Directed by Jimmy Chin and Elizabeth Chai Vasarhelyi, Netflix’s ‘Nyad’ is about the life and journey of 60-year-old long-distance swimmer Diana Nyad. The sports biopic film follows Nyad as she comes to terms with her age and faces rejections from her team and people she knows for wanting to attempt something no one has ever done, especially at her age. Her best friend and trainer, Bonnie Stoll, is her biggest cheerleader, but she also has doubts about what Nyad wants to attempt.
Annette Bening and Jodie Foster star as the two friends who dare to look beyond their years in the pursuit of a lifelong dream. As they team up to help Nyad complete a 110-mile swim, the journey is nothing short of thrilling and unbelievable. The film uses swimming as an example to inspire people to believe in themselves and not give up. While it succeeds in motivating, let’s satiate our curiosity about how true these events are.
Based on Diana Nyad’s Real Story and Journey
‘Nyad’ is inspired by the events in the real life of athlete Diana Nyad and adapted from her 2015 autobiography ‘Find a Way.’ The screenplay by Julia Cox focuses on Nyad’s incredible journey as penned in her novel, but specifically on one major achievement of her career, which came at the age of 64. As a swimmer, Nyad’s heart had always been set from a very young age, possibly her 20s, on one day completing the “Mount Everest of swims,” from Havana, Cuba to Key West, Florida, across the vast Atlantic Ocean. After many failed attempts, Nyad reportedly became the first to successfully swim across the stretch without a shark cage at the age of 64, covering a 110-mile distance in around 53 hours.
As mentioned in her autobiography, Nyad retired at the age of 30 from professional swimming to become a sports journalist. This gave her a stable career, but it was always at the back of her head that she never got to fulfil her dream of reaching the finish line of Florida. When her mother, Lucy Winslow Curtis, passed away at the age of 82, Diana felt a deeper connection to her dream, thinking that she possibly only had around two decades of her life left and that she needed to make it count. This is why, at the age of 60, she roped in Stoll and decided to commit to finishing the race. But it wasn’t an easy task, and there were many terrors of the ocean she needed to face.
Before Nyad, Walter Poenisch and Susie Maroney had made it to the Straits in 1978 and 1997, respectively, but both of them had a shark cage. Nyad, too, had attempted to complete the stretch for the first time when she was 28 in a shark cage for 42 hours, but the wind conditions weren’t in her favor, and the cage itself was taking her off course, so she couldn’t finish it. When she turned 30, before retiring, she succeeded in completing a 102-mile course from North Bimini Island, Bahamas, to Juno Beach, Florida, but this still wasn’t the 110-mile stretch she had in mind. This is why, at the age of 60, she started training for the Cuba to Florida stretch again and made three more attempts before she successfully completed it in September 2013.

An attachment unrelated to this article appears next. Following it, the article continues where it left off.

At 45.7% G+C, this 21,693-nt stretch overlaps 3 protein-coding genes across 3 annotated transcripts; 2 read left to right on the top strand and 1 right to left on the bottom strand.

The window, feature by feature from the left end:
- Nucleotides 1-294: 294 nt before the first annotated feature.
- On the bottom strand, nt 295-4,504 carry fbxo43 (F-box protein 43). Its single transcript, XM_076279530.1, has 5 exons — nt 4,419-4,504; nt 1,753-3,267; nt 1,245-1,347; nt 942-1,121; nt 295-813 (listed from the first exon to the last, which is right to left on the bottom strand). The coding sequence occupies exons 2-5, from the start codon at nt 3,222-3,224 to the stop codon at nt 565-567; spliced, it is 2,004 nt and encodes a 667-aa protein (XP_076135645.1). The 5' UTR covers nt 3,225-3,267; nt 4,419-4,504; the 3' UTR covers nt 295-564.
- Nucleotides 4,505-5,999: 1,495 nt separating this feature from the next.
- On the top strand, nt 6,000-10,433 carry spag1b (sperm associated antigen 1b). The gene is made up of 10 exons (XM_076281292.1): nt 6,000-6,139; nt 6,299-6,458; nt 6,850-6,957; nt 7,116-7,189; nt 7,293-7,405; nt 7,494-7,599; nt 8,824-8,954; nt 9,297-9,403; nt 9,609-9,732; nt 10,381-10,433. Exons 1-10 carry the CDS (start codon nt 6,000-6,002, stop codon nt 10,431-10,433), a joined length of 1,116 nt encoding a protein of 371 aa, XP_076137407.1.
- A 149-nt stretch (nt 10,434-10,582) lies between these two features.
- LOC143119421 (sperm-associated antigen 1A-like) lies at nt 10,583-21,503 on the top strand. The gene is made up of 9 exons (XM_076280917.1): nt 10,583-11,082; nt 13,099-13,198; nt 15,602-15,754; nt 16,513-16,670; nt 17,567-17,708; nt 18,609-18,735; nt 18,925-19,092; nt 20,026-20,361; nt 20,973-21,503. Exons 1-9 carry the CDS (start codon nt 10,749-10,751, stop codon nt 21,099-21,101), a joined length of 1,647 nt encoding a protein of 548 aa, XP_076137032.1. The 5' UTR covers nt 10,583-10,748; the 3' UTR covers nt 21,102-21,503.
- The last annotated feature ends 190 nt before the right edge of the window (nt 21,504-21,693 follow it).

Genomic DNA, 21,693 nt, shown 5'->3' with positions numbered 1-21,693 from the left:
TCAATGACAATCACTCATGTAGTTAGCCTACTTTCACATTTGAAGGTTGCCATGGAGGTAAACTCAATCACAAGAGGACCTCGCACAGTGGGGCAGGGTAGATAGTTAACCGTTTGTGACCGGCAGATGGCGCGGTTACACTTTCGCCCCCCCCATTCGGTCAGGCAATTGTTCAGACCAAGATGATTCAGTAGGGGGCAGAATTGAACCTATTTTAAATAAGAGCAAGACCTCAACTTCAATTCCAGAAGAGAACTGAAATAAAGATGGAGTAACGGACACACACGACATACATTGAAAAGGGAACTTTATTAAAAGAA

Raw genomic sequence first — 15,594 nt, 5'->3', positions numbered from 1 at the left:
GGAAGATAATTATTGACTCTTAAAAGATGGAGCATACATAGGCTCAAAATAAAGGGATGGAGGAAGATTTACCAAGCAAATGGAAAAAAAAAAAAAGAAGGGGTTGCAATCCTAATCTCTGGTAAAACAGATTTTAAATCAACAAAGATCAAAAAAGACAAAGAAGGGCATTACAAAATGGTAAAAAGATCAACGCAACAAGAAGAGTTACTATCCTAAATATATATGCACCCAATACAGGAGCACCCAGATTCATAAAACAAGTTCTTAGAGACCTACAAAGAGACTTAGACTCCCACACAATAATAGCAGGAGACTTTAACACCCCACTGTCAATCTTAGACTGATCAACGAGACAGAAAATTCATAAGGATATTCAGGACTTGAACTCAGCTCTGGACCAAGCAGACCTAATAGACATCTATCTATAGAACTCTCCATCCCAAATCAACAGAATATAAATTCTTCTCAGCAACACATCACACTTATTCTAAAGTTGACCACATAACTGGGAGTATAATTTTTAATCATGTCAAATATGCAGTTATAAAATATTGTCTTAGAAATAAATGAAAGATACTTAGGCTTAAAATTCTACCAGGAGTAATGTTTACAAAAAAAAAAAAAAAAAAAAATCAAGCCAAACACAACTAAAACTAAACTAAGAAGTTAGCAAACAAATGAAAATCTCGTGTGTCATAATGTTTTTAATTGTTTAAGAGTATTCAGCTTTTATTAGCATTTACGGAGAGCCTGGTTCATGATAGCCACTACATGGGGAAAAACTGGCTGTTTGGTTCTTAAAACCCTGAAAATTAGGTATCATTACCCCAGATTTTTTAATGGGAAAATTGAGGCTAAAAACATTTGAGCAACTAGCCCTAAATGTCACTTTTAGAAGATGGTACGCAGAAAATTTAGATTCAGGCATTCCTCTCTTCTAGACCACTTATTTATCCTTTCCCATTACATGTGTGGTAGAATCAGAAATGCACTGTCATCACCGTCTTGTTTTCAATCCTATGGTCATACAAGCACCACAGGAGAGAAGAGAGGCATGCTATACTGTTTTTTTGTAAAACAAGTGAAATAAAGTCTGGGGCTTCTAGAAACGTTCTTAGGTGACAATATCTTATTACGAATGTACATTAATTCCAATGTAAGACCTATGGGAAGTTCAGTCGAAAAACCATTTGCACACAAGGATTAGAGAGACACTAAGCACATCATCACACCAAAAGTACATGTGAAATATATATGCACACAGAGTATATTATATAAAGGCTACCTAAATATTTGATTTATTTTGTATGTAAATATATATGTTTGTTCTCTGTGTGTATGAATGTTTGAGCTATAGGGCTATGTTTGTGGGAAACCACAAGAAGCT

When she touched land after completing this daring feat, the first thing she said through a swollen face was, “Never, ever give up,” and she even asked her supporters and onlookers not to think they’re too old to go after their dreams. Out of the hospital and during many talks later, Diana explained that her agenda that time around was to “find a way,” which also later became the title of her memoir since she didn’t want to give too much emphasis to her age or the obstacles in her way, and wanted to just find a way to figure it out, which she eventually did. A few months after this accomplishment, Nyad also shared hilarious details of how she survived those 53 hours at that age with asthma. In the pitch dark with a protective jellyfish mask to prevent deadly stings, she kept humming John Lennon’s ‘Imagine’ in her head over and over again.
Even if Nyad didn’t use a shark cage, she did make use of shark divers and electronic shark-repellent devices during her journey. Many critics and athletes have over the years even questioned Nyad’s credibility and claims of her completing the races, but Nyad decided to cooperate with them, and when she completed this race and provided the details, she claims that most of them were convinced. Nyad has also spoken about how when she attempted this stretch again at 60, she knew she had some experience with the ocean, but it was still difficult. She didn’t know when someone else would attempt to do this too, but she was determined to fulfil her dream because, at that point, it became about something much bigger than just being the first person to achieve something like this. It became something that she had waited 36 years to complete, and she finally did it.
Read More: Where Was Nyad Filmed?